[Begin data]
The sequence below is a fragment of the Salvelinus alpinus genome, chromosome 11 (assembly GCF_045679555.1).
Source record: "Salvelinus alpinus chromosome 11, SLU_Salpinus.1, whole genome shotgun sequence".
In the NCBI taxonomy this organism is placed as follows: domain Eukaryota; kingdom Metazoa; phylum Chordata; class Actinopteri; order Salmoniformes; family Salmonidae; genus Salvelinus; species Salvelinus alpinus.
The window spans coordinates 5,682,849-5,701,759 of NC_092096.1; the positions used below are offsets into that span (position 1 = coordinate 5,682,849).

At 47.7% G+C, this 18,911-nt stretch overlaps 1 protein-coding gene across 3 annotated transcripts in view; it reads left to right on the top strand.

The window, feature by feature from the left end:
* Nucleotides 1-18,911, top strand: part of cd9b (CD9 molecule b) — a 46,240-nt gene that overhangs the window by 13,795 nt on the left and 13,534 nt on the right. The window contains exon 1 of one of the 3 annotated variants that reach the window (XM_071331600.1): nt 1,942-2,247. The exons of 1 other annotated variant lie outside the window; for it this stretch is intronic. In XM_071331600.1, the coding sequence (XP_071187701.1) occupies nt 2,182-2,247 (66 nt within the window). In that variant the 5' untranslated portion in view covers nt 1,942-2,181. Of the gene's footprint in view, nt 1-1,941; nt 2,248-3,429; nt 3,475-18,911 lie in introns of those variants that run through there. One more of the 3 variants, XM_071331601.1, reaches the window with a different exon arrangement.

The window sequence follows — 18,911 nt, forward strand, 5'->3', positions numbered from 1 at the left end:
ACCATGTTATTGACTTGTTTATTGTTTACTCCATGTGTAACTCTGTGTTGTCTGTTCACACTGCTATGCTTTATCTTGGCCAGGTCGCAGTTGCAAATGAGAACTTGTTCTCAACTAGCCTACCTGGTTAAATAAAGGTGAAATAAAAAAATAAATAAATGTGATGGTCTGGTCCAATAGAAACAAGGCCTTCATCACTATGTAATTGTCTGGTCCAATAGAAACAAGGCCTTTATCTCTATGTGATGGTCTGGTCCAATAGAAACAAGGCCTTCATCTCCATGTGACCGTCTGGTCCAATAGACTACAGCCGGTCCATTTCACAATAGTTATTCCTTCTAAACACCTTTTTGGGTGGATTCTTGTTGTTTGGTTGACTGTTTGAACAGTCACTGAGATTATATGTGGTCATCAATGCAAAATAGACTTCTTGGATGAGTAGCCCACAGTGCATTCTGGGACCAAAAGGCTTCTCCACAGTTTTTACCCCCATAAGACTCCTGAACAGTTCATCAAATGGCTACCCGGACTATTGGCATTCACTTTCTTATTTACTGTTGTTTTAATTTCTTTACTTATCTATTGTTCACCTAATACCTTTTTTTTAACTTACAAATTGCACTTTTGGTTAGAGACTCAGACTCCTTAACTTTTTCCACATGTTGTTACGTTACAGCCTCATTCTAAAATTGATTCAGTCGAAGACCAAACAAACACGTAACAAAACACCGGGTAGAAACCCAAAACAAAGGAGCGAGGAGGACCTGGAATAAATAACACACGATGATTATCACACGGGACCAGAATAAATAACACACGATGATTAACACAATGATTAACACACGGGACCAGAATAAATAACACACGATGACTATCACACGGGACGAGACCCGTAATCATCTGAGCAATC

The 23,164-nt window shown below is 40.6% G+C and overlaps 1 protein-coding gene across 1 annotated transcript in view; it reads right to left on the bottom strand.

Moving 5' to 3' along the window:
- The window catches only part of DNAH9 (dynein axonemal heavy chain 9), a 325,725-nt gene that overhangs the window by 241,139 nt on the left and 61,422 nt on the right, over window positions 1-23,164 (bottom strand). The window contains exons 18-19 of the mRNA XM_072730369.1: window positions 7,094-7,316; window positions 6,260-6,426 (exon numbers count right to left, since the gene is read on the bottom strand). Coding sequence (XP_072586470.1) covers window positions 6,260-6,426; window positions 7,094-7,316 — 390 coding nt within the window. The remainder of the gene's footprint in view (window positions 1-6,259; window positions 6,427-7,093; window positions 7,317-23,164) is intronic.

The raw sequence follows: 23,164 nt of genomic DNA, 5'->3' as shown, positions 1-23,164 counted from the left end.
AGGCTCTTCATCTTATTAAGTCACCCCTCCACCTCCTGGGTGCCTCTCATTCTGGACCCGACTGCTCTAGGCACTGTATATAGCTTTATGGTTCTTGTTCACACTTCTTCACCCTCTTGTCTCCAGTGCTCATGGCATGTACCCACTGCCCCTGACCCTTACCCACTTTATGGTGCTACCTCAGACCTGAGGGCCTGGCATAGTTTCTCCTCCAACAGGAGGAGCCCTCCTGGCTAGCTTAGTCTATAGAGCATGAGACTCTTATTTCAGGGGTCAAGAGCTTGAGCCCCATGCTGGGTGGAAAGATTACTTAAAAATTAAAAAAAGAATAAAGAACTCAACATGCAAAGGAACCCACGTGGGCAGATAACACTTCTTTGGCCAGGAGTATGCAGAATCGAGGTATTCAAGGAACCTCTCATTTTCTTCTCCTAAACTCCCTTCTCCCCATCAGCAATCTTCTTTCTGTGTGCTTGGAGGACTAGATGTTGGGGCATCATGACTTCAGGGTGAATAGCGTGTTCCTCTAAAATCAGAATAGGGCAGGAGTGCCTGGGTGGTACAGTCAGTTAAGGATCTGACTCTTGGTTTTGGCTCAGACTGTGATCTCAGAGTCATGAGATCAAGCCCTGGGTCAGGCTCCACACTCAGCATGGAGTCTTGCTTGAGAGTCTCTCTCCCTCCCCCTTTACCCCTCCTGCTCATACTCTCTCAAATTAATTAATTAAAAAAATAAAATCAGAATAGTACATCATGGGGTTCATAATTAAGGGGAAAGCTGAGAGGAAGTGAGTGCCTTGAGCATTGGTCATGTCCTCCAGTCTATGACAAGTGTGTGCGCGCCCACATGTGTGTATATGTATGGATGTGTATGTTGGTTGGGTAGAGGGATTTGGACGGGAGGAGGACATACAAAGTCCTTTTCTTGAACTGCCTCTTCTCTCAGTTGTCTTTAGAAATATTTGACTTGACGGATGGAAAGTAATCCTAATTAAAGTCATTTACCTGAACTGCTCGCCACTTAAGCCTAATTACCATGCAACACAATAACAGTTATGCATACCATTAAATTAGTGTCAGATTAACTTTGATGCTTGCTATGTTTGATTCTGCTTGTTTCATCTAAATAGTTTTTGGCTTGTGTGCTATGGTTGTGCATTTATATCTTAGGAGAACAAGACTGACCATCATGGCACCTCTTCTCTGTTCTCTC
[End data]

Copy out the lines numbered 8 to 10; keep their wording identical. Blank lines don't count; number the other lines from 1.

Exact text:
The window sequence follows — 18,911 nt, forward strand, 5'->3', positions numbered from 1 at the left end:
ACCATGTTATTGACTTGTTTATTGTTTACTCCATGTGTAACTCTGTGTTGTCTGTTCACACTGCTATGCTTTATCTTGGCCAGGTCGCAGTTGCAAATGAGAACTTGTTCTCAACTAGCCTACCTGGTTAAATAAAGGTGAAATAAAAAAATAAATAAATGTGATGGTCTGGTCCAATAGAAACAAGGCCTTCATCACTATGTAATTGTCTGGTCCAATAGAAACAAGGCCTTTATCTCTATGTGATGGTCTGGTCCAATAGAAACAAGGCCTTCATCTCCATGTGACCGTCTGGTCCAATAGACTACAGCCGGTCCATTTCACAATAGTTATTCCTTCTAAACACCTTTTTGGGTGGATTCTTGTTGTTTGGTTGACTGTTTGAACAGTCACTGAGATTATATGTGGTCATCAATGCAAAATAGACTTCTTGGATGAGTAGCCCACAGTGCATTCTGGGACCAAAAGGCTTCTCCACAGTTTTTACCCCCATAAGACTCCTGAACAGTTCATCAAATGGCTACCCGGACTATTGGCATTCACTTTCTTATTTACTGTTGTTTTAATTTCTTTACTTATCTATTGTTCACCTAATACCTTTTTTTTAACTTACAAATTGCACTTTTGGTTAGAGACTCAGACTCCTTAACTTTTTCCACATGTTGTTACGTTACAGCCTCATTCTAAAATTGATTCAGTCGAAGACCAAACAAACACGTAACAAAACACCGGGTAGAAACCCAAAACAAAGGAGCGAGGAGGACCTGGAATAAATAACACACGATGATTATCACACGGGACCAGAATAAATAACACACGATGATTAACACAATGATTAACACACGGGACCAGAATAAATAACACACGATGACTATCACACGGGACGAGACCCGTAATCATCTGAGCAATC

The 23,164-nt window shown below is 40.6% G+C and overlaps 1 protein-coding gene across 1 annotated transcript in view; it reads right to left on the bottom strand.